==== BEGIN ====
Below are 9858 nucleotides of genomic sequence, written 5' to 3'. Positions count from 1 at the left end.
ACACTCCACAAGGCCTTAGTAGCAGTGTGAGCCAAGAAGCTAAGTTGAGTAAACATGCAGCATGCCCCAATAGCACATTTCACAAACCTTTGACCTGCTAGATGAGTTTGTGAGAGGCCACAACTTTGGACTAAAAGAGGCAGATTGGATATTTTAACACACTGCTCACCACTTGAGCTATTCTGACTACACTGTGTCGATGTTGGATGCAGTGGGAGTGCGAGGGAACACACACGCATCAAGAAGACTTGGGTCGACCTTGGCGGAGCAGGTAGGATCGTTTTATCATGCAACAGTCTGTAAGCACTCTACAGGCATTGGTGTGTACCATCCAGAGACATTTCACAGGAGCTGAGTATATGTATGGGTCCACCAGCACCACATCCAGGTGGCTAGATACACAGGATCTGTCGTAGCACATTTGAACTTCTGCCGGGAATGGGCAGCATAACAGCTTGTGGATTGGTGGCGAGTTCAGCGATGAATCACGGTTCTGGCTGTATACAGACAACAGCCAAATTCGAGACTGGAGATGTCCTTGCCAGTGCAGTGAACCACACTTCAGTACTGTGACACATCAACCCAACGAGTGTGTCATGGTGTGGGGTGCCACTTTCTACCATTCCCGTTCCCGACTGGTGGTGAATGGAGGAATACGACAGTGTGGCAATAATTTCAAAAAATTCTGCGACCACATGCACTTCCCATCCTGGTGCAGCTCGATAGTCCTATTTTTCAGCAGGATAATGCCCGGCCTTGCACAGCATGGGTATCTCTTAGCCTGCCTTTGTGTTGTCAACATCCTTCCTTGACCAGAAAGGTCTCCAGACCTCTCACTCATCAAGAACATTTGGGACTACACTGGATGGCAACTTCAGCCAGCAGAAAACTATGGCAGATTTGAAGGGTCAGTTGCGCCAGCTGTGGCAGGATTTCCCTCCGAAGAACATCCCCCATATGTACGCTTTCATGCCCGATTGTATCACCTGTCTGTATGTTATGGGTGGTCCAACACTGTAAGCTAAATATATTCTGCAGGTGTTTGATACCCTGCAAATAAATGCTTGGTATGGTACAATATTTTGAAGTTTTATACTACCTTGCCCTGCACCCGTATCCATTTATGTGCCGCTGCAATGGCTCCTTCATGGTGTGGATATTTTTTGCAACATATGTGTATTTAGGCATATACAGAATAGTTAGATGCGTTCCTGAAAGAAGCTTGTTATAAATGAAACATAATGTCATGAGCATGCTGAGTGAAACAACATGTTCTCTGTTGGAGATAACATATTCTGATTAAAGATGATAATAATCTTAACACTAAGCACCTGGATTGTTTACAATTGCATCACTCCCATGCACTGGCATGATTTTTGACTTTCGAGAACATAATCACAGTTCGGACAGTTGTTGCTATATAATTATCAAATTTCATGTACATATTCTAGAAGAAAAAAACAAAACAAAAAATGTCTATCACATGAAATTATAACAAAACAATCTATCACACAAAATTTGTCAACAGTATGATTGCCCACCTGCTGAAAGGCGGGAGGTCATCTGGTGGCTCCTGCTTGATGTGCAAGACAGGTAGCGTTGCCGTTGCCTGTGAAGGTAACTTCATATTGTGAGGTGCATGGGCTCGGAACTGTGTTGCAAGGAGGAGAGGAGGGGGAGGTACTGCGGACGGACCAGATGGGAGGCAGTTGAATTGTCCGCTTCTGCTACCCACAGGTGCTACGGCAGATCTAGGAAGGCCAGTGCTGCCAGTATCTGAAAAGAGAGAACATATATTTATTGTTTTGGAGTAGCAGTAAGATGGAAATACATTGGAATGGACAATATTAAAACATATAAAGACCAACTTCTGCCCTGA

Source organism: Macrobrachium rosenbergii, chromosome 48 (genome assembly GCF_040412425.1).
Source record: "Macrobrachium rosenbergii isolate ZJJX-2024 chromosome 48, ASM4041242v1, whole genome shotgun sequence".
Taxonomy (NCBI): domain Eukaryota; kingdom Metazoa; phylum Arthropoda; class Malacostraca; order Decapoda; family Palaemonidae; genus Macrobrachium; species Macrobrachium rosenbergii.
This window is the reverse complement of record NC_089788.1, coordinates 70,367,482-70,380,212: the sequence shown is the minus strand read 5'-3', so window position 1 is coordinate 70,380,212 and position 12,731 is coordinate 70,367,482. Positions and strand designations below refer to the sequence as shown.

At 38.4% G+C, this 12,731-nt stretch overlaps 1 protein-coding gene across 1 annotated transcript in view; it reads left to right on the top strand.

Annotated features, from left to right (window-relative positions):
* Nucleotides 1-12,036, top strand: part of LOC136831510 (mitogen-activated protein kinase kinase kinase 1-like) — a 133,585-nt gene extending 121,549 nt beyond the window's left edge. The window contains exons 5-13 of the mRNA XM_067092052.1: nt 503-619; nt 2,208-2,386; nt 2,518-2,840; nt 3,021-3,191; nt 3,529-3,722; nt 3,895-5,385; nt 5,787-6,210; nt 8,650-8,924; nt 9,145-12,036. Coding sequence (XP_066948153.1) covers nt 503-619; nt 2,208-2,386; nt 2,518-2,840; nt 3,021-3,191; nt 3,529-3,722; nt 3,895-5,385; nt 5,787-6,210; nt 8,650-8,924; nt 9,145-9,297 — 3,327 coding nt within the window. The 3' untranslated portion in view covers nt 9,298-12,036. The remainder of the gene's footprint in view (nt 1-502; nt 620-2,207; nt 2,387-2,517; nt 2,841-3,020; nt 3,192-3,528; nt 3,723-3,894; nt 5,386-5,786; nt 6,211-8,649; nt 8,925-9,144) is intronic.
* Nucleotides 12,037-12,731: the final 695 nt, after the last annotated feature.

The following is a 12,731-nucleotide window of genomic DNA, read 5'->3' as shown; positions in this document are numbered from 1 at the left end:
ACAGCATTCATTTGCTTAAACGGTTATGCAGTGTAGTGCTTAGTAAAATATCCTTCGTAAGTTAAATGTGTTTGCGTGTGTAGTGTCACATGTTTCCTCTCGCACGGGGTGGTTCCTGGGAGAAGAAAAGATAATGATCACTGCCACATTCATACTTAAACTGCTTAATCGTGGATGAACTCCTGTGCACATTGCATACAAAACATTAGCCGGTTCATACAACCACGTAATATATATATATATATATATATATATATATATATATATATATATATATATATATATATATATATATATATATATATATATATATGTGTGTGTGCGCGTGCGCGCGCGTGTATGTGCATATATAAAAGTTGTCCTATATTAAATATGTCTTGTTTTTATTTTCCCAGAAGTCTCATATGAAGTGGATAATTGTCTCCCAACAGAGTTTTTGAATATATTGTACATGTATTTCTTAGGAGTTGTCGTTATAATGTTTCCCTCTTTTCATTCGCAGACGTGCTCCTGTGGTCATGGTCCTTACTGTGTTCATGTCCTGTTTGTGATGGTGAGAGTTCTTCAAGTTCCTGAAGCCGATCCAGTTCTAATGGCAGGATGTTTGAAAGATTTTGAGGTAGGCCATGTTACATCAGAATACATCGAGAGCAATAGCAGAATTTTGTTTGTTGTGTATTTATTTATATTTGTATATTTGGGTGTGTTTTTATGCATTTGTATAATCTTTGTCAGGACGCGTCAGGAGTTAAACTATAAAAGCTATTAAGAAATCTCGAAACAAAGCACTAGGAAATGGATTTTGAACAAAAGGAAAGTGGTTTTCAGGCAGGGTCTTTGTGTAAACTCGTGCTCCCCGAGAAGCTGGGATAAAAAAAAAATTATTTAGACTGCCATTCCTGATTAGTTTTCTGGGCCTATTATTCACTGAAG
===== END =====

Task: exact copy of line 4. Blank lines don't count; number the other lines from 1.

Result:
Source record: "Macrobrachium rosenbergii isolate ZJJX-2024 chromosome 48, ASM4041242v1, whole genome shotgun sequence".